The ship with sails, is compared to Balerion and a sow. Balerion is a black dragon, like the dragon in Dany’s second dream. A sow is a noun used to indicate a female animal.

The captain appeared at her elbow. “Would that this Balerion could soar as her namesake did, Your Grace,” he said in bastard Valyrian heavily flavored with accents of Pentos. “Then we should not need to row, nor tow, nor pray for wind.” (aSoS, Daenerys I)

So, Dany’s dragon size at the start of aSoS is that of the cog.

Dany referenced the three heads of the dragon in connection to the ships. Since, other two ships have no sails, this implies there are two wingless dragons. If they are wingless, this likely implies unhatched dragons. Notice too that Dany’s song has a different key than these two.

Initially, Dany aims to sail for Pentos, but ends up becalmed. Even though the galleys can pull the cog it goes only creepily slow. This is comparable to Dany trying to use Drogon’s wings to return to Meereen from the Dothraki Sea in her last chapter of aDwD, but Drogon refusing to do so.

The wood and the canvas had served her well enough so far, but the fickle wind had turned traitor. For six days and six nights they had been becalmed, and now a seventh day had come, and still no breath of air to fill their sails. (aSoS, Daenerys I)

She would sooner have returned to Meereen on dragon’s wings, to be sure. But that was a desire Drogon did not seem to share. (aDwD, Daenerys X)

Dany persists to return to Meereen from the Dothraki Sea on her own two feet, a slow going venture, as much as the two galleys attempt to pull the heavy Balerion.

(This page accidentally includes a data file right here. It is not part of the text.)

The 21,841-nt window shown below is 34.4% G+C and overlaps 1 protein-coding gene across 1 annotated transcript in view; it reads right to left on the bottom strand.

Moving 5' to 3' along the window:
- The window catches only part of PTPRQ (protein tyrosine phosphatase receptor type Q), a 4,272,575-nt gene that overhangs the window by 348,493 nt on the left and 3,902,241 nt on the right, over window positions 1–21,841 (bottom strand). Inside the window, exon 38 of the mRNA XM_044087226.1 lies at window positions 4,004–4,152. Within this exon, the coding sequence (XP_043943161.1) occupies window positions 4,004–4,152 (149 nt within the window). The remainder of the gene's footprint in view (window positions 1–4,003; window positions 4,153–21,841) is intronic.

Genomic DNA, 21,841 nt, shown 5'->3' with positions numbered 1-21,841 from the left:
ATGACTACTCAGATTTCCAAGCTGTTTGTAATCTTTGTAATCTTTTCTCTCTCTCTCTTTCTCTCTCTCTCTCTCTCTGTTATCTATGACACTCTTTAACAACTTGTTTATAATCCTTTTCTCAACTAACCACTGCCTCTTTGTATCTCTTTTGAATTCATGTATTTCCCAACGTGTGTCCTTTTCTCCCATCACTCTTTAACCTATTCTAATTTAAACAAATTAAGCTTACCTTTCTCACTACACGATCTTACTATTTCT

Vhagar and Meraxes had let out lines to tow her, but it made for painfully slow going. (aSoS, Daenerys I)

As she walked, she tapped her thigh with the pitmaster’s whip. That, and the rags on her back, were all she had taken from Meereen. (aDwD, Daenerys X)

Only when she starts to contemplate the danger in pursuing the route for Pentos in aSoS does the wind pick up again.

Magister Illyrio had sent him to guard her, or so Belwas claimed, and it was true that she needed guarding. The Usurper on his Iron Throne had offered land and lordship to any man who killed her. One attempt had been made already, with a cup of poisoned wine. The closer she came to Westeros, the more likely another attack became. […] In time, the dragons would be her most formidable guardians, just as they had been for Aegon the Conqueror and his sisters three hundred years ago. Just now, though, they brought her more danger than protection. In all the world there were but three living dragons, and those were hers; they were a wonder, and a terror, and beyond price.
She was pondering her next words when she felt a cool breath on the back of her neck, and a loose strand of her silver-gold hair stirred against her brow. Above, the canvas creaked and moved, and suddenly a great cry went up from all over Balerion. “Wind!” the sailors shouted. “The wind returns, the wind!” Dany looked up to where the great cog’s sails rippled and belled as the lines thrummed and tightened and sang the sweet song they had missed so for six long days. (aSoS, Daenerys I)